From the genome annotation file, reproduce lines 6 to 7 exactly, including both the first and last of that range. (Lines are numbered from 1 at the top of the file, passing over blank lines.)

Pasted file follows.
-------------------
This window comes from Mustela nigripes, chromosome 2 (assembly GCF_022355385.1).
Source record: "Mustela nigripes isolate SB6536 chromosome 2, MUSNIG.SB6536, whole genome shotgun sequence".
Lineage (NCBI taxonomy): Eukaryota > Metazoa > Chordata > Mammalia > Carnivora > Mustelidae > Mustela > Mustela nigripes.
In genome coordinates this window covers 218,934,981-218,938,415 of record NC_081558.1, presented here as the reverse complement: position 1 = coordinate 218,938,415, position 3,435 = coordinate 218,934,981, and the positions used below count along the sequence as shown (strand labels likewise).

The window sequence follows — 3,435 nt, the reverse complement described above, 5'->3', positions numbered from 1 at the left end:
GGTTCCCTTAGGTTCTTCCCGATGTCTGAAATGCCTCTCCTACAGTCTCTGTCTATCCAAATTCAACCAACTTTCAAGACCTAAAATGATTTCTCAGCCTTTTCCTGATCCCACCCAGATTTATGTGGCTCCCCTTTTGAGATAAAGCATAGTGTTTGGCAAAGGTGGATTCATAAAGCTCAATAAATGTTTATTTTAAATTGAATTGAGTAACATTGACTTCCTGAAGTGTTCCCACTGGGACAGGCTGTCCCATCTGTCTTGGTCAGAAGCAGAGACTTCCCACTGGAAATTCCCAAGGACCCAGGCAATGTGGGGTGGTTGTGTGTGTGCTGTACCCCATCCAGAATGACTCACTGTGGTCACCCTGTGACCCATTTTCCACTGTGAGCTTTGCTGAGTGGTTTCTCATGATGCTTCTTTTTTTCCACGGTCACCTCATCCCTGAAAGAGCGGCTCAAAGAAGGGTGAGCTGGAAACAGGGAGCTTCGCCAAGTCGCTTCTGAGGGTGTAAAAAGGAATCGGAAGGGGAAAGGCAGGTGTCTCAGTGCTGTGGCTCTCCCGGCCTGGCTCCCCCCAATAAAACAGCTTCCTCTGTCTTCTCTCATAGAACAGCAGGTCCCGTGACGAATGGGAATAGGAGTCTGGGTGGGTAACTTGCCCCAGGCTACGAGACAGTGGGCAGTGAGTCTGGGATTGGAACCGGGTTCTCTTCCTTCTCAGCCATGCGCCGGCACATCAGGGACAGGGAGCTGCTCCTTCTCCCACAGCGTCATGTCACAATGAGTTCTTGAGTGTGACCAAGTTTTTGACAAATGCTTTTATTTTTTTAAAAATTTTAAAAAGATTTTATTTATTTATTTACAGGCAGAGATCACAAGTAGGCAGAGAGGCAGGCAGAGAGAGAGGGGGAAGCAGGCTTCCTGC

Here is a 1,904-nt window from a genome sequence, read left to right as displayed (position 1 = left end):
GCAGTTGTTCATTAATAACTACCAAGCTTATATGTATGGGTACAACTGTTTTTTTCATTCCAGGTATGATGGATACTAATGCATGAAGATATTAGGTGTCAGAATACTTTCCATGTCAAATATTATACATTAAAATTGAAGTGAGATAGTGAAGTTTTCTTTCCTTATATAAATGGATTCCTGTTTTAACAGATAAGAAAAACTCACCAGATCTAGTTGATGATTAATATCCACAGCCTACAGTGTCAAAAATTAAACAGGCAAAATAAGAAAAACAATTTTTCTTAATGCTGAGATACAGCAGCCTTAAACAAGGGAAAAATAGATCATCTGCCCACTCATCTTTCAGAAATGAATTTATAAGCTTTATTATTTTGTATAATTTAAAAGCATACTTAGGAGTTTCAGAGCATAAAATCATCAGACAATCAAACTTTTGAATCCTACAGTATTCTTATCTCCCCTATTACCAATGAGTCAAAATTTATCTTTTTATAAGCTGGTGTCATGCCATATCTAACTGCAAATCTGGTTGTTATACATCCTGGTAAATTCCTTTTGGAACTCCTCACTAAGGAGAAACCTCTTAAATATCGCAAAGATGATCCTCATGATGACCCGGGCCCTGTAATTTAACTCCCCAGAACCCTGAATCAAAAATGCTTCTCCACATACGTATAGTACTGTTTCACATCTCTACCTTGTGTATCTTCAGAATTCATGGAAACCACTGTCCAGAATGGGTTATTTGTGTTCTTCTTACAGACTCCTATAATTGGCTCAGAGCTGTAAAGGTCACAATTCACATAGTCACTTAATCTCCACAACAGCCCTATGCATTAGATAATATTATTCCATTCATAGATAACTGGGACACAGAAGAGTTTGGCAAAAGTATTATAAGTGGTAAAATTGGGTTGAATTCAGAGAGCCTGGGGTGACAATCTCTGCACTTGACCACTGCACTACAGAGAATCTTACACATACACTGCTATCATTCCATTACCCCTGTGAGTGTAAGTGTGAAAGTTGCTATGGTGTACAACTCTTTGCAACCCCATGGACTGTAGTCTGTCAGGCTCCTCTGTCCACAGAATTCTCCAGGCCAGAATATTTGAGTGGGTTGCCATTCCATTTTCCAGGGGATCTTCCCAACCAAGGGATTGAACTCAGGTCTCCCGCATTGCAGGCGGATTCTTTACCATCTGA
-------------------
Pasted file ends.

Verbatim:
GGTTCCCTTAGGTTCTTCCCGATGTCTGAAATGCCTCTCCTACAGTCTCTGTCTATCCAAATTCAACCAACTTTCAAGACCTAAAATGATTTCTCAGCCTTTTCCTGATCCCACCCAGATTTATGTGGCTCCCCTTTTGAGATAAAGCATAGTGTTTGGCAAAGGTGGATTCATAAAGCTCAATAAATGTTTATTTTAAATTGAATTGAGTAACATTGACTTCCTGAAGTGTTCCCACTGGGACAGGCTGTCCCATCTGTCTTGGTCAGAAGCAGAGACTTCCCACTGGAAATTCCCAAGGACCCAGGCAATGTGGGGTGGTTGTGTGTGTGCTGTACCCCATCCAGAATGACTCACTGTGGTCACCCTGTGACCCATTTTCCACTGTGAGCTTTGCTGAGTGGTTTCTCATGATGCTTCTTTTTTTCCACGGTCACCTCATCCCTGAAAGAGCGGCTCAAAGAAGGGTGAGCTGGAAACAGGGAGCTTCGCCAAGTCGCTTCTGAGGGTGTAAAAAGGAATCGGAAGGGGAAAGGCAGGTGTCTCAGTGCTGTGGCTCTCCCGGCCTGGCTCCCCCCAATAAAACAGCTTCCTCTGTCTTCTCTCATAGAACAGCAGGTCCCGTGACGAATGGGAATAGGAGTCTGGGTGGGTAACTTGCCCCAGGCTACGAGACAGTGGGCAGTGAGTCTGGGATTGGAACCGGGTTCTCTTCCTTCTCAGCCATGCGCCGGCACATCAGGGACAGGGAGCTGCTCCTTCTCCCACAGCGTCATGTCACAATGAGTTCTTGAGTGTGACCAAGTTTTTGACAAATGCTTTTATTTTTTTAAAAATTTTAAAAAGATTTTATTTATTTATTTACAGGCAGAGATCACAAGTAGGCAGAGAGGCAGGCAGAGAGAGAGGGGGAAGCAGGCTTCCTGC

Here is a 1,904-nt window from a genome sequence, read left to right as displayed (position 1 = left end):